We've begun writing the second edition of the now-classic High Performance MySQL. "We" means co-authors Arjen Lentz, Baron Schwartz, Vadim Tkachenko, and Peter Zaitzev. O'Reilly is still the publisher, and Andy Oram is still the editor. With a team like this, I think the second edition will be a book you don't want to miss. Though in theory we're revising the first edition, the truth is we're starting from scratch and re-writing the book, and significantly expanding it at the same time. A lot has changed since Jeremy and Derek wrote the first edition. Today's MySQL deployments push the limits further than many people thought possible a few years ago. We'll teach you how they do it.
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On the MySQL Conference & Expo 2007, I had the chance of meeting up with Paul (the author of PBXT) and Mikael. We briefly touched the topic of the BLOB Streaming Protocol that Paul is working on, which I find really neat. On the way back home, I traveled with Anders Karlsson (one of MySQL:s Sales Engineers), who is responsible for the BLOB Locator worklog and he described the concepts from his viewpoint.
Since I work with replication, these things got me thinking on what the impact is for replication and how it affects usability, efficiency, and scale-out. Being a RESTful guy, I started thinking about URIs both when …[Read more]
In the first two articles in this series, I discussed archiving basics, relationships and dependencies, and specific archiving techniques for online transaction processing (OLTP) database servers. This article covers how to move the data from the OLTP source to the archive destination, what the archive destination might look like, and how to un-archive data. If you can un-archive easily and reliably, a whole new world of possibilities opens up.
In the first article in this series on archiving strategies for online transaction processing (OLTP) database servers, I covered some basics: why to archive, and what to consider when gathering requirements for the archived data itself. This article is more technical. I want to help you understand how to choose which rows are archivable, and how to deal with complex data relationships and dependencies. In that context, I'll also discuss a few concrete archiving strategies, their strengths and shortcomings, and how they can satisfy your requirements, especially requirements for data consistency, which as you will see is one of the most difficult problems in archiving.
In May 2005, I wrote a widely-referenced article about how to efficiently archive and/or purge data from online transaction processing (OLTP) database servers. That article focused on how to write efficient archiving SQL. In this article I'll discuss archiving strategy, not tactics. OLTP servers tend to have complex schemas, which makes it important and sometimes difficult to design a good archiving strategy.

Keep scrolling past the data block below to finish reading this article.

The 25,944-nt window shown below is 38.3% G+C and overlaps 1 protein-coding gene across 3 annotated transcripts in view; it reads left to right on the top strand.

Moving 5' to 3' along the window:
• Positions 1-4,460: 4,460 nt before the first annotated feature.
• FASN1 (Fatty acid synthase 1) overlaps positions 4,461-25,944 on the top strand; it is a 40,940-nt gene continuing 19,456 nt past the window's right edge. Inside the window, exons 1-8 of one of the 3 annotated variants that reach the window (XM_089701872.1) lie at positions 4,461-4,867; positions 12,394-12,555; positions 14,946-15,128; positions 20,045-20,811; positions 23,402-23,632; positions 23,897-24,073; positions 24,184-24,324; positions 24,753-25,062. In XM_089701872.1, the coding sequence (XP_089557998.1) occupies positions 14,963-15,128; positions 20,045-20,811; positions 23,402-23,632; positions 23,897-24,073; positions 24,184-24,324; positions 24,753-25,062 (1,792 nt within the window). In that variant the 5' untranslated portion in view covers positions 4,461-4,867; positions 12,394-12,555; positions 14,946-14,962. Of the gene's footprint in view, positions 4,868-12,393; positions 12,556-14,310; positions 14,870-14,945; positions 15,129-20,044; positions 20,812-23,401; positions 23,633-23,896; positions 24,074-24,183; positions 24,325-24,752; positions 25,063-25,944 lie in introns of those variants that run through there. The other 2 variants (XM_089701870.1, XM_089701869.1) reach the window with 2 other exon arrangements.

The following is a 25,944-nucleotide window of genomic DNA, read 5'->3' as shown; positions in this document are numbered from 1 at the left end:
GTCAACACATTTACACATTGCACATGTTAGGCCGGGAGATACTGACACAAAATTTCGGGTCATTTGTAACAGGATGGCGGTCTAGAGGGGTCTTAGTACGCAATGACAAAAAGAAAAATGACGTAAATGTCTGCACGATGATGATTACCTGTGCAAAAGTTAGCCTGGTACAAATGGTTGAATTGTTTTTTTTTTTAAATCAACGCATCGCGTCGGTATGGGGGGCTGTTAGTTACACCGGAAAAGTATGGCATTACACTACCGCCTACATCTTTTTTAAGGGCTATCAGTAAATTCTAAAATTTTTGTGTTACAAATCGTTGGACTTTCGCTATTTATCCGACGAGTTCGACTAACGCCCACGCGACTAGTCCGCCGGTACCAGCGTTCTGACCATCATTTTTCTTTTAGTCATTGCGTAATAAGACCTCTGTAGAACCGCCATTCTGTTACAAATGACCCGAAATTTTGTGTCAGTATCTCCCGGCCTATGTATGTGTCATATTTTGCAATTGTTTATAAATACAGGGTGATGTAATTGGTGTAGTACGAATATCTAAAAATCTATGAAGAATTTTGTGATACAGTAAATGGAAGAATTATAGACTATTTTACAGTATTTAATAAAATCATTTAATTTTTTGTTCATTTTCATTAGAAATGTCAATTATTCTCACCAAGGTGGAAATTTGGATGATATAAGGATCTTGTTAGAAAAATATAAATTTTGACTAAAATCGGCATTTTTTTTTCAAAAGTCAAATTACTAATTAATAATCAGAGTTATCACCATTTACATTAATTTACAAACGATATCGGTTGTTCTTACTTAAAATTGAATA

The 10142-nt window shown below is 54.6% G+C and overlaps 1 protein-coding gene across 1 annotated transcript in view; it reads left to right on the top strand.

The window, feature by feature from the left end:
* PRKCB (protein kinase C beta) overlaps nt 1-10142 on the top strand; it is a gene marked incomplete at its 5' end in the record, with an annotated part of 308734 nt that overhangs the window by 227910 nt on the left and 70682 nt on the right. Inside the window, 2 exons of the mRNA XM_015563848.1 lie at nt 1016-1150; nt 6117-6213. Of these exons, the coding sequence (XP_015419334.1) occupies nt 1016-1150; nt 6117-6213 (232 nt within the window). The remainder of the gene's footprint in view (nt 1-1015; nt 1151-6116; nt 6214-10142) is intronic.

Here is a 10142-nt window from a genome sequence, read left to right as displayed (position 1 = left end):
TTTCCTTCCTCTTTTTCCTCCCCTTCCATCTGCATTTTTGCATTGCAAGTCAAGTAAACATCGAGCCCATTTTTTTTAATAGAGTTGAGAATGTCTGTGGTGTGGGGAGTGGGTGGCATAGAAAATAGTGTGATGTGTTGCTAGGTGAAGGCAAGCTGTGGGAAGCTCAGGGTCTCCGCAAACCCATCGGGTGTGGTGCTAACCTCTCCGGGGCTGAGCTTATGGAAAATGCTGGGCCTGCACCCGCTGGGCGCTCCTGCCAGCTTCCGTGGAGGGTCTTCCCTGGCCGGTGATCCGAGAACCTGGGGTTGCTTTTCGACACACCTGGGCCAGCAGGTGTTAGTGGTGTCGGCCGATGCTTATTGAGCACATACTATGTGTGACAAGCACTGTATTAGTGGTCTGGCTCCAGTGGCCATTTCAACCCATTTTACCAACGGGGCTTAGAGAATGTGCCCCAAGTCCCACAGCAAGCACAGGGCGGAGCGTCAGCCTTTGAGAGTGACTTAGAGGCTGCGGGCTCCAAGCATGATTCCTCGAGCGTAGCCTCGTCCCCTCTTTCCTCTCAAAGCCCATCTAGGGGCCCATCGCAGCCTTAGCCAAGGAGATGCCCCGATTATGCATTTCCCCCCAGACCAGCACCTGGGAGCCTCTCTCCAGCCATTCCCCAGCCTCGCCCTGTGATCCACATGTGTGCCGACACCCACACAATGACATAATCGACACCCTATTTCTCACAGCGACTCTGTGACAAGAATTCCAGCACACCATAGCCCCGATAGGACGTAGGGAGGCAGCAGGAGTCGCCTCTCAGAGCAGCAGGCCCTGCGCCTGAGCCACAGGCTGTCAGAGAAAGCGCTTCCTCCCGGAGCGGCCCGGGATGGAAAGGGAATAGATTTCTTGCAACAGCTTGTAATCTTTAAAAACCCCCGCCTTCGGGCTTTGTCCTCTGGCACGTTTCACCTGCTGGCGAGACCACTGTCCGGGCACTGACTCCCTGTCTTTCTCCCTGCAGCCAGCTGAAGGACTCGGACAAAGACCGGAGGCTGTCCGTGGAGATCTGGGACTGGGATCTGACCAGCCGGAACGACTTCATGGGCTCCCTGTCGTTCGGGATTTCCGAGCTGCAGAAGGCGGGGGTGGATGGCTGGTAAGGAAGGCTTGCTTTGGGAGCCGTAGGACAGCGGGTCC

From the keynote presentation this past Tuesday:
I have an audio recording of the talk as well but it is in poor shape. If I can clean it up I will post it as well.
In the previous article I discussed using Read Replication
Clustering to scale out reads for a website. What I will now do
is describe a refined approach to the problem of scaling by
creating "Application Clusters with Replication".
A common approach to website design is that a web designer creates a website and decides that search is a feature that they want to implement. If they use the MyISAM engine this means that they can add fulltext indexes to their tables and then make use of them in queries. I will ignore the case where the developer decides that an unanchored LIKE clause is an appropriate solution, since this developer will quickly hit a wall on performance and will need to learn what a fulltext index is.
So the developer adds a fulltext and is good to go? Sounds like an easy solution?
If the site the developer has written begins to see significant traffic then one of three things will occur. …
If there is a common method of scaling with MySQL databases it is
Read Replication Cluster solution.
Most websites start out with a single database and grow from there.
If the site's content is being generated from their database then
they will eventually hit a wall with reads from the database. Tuning
and hardware will buy you some growth but in the end disks spin only
so quickly. Luckily most websites are predominantly read intensive
and for this reason replication will solve scaling problems for many
people. Replication is a means by which MySQL sends updates of one
database to one or more databases which will act as a slave. These
changes are atomic, which means the changes are applied in full. No
row will ever be partially updated, and no transaction will be seen
on the slave that did not commit on the master
Make a change in the …
I've never been all that interested in solving small problems.
Small problems with scaling are resolved with single indexes,
upgrades to hardware, or simply creating a bigger pipe.
When the measure of the Internet was a T-1, you could flood the network with the average 486. At the time I watched people buy hardware in the hundred's of thousands, and sometimes more, which never went used. Today's hardware is overkill for a lot of applications, so the first step in scaling is often tuning the hardware that you have already purchased. Make use of what you already have.
The "Slashdot Effect" is a perfect example of what is normally a small problem. What is the Slashdot Effect? Point tens of thousands of eyeballs at a website and watch it crash. The root cause of this? Most of the time it is because the site operator had their Apache max connections set to some ridiculous number. Users would bring the site down because there …
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